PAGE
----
During the latter half of the 1870s, colleges playing association football switched to the Rugby Union code, which allowed carrying the ball. A set of rule changes drawn up from 1880 onward by Walter Camp, the "Father of American Football", established the snap, the line of scrimmage, eleven-player teams, the concept of downs; the sport is related to Canadian football, which evolved parallel and contemporary to the American game, most of the features that distinguish American football from rugby and soccer are present in Canadian football. American football as a whole is the most popular sport in the United States; the most popular forms of the game are professional and college football, with the other major levels being high school and youth football. As of 2012, nearly 1.1 million high school athletes and 70,000 college athletes play the sport in the United States annually all of them men, with a few exceptions. The National Football League, the most popular American football league, has the highest average attendance of any professional sports league in the world.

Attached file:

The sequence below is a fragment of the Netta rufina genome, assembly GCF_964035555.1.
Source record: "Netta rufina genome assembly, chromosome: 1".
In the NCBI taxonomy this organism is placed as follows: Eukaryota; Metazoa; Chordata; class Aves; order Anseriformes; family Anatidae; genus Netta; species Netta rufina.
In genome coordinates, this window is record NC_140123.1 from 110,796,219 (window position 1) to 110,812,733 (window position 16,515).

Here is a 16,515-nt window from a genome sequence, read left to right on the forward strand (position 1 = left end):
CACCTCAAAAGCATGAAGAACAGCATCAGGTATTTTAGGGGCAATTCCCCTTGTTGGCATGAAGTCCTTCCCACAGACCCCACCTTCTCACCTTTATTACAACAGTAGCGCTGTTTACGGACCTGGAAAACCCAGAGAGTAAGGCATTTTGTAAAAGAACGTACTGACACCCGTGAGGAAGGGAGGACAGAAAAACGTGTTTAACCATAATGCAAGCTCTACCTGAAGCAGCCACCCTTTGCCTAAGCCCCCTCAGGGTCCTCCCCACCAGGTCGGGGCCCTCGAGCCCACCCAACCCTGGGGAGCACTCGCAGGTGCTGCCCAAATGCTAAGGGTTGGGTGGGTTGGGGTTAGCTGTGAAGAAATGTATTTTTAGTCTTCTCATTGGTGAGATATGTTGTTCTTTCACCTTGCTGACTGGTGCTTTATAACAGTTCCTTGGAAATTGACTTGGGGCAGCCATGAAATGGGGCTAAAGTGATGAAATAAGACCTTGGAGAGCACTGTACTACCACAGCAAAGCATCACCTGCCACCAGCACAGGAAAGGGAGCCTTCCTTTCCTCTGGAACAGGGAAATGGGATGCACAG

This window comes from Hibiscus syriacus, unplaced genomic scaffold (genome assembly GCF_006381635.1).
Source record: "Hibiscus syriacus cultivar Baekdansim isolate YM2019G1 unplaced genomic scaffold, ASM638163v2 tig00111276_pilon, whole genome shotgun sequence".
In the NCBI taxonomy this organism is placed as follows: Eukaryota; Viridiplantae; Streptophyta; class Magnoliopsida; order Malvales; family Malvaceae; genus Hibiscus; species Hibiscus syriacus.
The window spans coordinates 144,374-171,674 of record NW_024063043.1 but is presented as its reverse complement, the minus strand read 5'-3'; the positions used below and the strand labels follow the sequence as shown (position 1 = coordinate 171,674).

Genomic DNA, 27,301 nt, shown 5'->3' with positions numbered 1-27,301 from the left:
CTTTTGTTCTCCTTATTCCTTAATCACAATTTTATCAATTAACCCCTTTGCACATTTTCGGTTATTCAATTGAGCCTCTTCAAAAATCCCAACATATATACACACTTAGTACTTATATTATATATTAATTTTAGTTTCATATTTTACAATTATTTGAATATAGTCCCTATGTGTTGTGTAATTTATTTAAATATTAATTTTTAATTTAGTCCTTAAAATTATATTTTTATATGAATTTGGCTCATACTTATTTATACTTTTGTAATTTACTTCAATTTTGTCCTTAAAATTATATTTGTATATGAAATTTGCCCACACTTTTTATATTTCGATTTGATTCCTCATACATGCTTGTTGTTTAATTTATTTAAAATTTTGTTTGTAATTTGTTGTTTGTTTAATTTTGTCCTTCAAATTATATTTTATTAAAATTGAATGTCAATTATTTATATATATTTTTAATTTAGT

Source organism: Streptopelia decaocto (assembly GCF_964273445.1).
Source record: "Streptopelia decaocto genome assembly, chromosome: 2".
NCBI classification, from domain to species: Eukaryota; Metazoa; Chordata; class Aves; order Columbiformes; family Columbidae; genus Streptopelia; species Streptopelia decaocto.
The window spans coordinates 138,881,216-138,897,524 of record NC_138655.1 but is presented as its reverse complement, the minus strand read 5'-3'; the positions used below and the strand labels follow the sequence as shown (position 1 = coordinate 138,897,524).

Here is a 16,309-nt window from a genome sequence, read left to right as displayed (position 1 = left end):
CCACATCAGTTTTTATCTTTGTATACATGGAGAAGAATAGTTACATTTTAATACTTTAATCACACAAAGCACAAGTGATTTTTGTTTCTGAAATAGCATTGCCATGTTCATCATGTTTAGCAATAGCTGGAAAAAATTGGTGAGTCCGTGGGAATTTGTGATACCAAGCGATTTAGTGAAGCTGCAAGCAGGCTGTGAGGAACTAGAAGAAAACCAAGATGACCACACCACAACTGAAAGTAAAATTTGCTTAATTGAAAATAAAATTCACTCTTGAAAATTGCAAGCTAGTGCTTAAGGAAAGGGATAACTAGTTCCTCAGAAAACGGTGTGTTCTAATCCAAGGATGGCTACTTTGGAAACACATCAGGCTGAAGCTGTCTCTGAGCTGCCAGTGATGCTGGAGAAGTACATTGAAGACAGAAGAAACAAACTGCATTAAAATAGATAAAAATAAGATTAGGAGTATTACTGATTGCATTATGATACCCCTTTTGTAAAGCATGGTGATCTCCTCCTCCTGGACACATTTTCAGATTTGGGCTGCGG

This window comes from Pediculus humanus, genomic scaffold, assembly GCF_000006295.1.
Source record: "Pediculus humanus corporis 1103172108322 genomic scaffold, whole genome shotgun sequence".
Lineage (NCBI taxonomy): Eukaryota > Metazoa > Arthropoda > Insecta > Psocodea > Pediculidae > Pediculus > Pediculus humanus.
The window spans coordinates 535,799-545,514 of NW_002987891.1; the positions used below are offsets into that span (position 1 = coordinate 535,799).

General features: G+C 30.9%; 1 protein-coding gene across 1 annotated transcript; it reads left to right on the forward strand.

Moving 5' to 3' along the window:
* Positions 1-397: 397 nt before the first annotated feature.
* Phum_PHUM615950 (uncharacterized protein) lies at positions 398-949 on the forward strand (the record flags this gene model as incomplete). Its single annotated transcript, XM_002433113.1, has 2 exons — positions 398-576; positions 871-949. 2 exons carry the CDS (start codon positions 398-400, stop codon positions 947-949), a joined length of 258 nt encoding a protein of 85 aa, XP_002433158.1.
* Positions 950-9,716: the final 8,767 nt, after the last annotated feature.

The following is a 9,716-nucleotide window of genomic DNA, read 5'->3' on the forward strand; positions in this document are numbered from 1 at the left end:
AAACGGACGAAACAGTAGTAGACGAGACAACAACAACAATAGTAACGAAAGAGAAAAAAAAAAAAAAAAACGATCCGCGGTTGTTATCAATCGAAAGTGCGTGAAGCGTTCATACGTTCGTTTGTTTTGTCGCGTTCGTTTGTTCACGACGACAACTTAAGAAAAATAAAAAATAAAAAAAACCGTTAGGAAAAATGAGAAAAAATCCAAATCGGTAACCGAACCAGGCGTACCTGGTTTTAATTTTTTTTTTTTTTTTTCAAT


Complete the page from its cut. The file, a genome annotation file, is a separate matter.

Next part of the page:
In the United States, American Football is called "football". The terms "gridiron" or "American football" are favored in English-speaking countries where other codes of football are popular, such as the United Kingdom, New Zealand, Australia. American football evolved from the sports of rugby football. Rugby football, like American football, is a sport where two competing teams vie for control of a ball, which can be kicked through a set of goalposts or run into the opponent's goal area to score points. What is considered to be the first American football game was played on November 6, 1869, between Rutgers and Princeton, two college teams; the game was played between two teams of 25 players each and used a round ball that could not be picked up or carried. It could, however, be kicked or batted with the feet, head or sides, with the ultimate goal being to advance it into the opponent's goal. Rutgers won the game 6 goals to 4. Collegiate play continued for several years in which matches were played using the rules of the host school.